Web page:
The Centaurs of Mount Pelion were the hybrid children of Centaurus, the son of Ixion. Wishing to marry princess Dia, Ixion invited her father to bring her to his palace, and then tricked him into walking over a pitfall trap into which he fell to be roasted alive. Curiously, Zeus forgave Ixion and invited him to a feast on Mount Olympus.
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There Ixion plotted to seduce Hera. But Zeus found out and, to expose him, fashioned a false Hera from a cloud, with which willing substitute Ixion made love. Caught in flagrante, Ixion was arrested by Hermes, flogged and strapped to a burning wheel, on which he was rotated for eternity. Meanwhile Zeus took the opportunity to father a son by Dia: Peirithous, who later ruled the Lapiths.
The cloudy simulacrum, whose name was Nephele, also bore a son, Centaurus. Centaurus was unconventional. Conceiving a passion for a herd of mares which grazed near Iolcus, he mated with each one. Their offspring were the Centaurs, creatures with the torso of a human joined to the body of a horse, who, when provoked or drunk, could become barbarically wild.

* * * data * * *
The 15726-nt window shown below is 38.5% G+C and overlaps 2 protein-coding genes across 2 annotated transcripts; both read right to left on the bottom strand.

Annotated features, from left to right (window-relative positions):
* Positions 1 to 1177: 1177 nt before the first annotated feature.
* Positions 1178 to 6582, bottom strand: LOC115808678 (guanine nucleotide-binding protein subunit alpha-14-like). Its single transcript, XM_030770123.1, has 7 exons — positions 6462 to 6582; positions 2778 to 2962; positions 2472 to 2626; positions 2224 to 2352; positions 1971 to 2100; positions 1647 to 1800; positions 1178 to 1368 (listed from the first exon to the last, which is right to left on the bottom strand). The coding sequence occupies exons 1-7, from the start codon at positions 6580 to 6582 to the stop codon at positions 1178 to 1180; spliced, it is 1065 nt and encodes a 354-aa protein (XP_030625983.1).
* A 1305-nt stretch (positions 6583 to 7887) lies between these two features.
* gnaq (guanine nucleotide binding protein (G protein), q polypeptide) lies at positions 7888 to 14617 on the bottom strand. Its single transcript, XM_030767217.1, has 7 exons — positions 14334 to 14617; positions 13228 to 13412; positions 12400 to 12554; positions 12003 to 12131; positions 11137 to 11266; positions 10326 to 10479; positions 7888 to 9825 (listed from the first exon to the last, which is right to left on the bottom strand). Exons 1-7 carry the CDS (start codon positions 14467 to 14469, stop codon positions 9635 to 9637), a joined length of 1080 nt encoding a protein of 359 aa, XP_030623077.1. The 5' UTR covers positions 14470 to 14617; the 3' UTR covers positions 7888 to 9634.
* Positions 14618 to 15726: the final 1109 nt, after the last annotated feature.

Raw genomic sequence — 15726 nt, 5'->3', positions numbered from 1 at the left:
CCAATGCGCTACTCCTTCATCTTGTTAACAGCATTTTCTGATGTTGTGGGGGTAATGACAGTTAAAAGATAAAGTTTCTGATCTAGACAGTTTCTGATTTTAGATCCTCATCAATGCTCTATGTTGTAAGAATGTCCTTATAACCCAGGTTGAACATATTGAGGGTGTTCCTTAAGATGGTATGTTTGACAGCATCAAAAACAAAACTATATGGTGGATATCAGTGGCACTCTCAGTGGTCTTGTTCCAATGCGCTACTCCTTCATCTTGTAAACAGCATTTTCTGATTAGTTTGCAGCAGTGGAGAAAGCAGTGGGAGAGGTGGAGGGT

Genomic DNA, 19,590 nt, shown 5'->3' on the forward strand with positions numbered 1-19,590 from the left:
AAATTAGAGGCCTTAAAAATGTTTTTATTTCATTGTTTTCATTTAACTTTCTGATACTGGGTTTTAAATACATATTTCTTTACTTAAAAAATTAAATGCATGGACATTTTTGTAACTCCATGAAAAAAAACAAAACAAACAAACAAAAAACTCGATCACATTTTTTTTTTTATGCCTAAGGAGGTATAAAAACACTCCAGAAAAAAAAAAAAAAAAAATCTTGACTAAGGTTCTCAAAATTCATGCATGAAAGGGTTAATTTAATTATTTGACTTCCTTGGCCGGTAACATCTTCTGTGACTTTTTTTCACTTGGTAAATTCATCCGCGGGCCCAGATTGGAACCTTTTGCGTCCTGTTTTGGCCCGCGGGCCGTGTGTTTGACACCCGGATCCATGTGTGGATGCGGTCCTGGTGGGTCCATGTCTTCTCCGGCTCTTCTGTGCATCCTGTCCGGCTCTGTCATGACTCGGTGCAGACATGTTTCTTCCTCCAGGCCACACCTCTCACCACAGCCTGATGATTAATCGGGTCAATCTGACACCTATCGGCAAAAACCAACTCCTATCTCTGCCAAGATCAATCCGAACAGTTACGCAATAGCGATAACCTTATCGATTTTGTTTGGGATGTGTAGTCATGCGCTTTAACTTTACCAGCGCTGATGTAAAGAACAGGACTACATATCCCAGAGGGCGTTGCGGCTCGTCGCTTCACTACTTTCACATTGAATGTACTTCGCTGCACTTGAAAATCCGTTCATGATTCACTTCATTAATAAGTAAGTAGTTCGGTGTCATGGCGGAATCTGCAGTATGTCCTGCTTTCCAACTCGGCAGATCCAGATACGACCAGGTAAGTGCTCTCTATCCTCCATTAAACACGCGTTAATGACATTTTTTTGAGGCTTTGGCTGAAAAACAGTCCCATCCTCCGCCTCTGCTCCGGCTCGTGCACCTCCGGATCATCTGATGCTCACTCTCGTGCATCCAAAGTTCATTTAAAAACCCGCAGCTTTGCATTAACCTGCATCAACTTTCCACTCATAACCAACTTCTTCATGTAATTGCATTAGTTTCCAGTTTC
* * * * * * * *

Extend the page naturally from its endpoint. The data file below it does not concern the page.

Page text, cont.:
One Centaur, Cheiron, did not share this lineage. Both immortal and much older, he was born when Cronus in the guise of a black stallion ravished the nymph Philyra. Cheiron’s appearance was different, too – he possessed the full body of a man joined to a horse’s torso and rear legs. Skilled in medicine, this wisest of all Centaurs tutored many of the greatest heroes (including Theseus, Perseus, Achilles and Jason) in the idyllic glades of Pelion.
Holding a branch, from which hangs a hare, the centaur Cheiron addresses a young protege. (Attic red figure vase, c. 520 BC).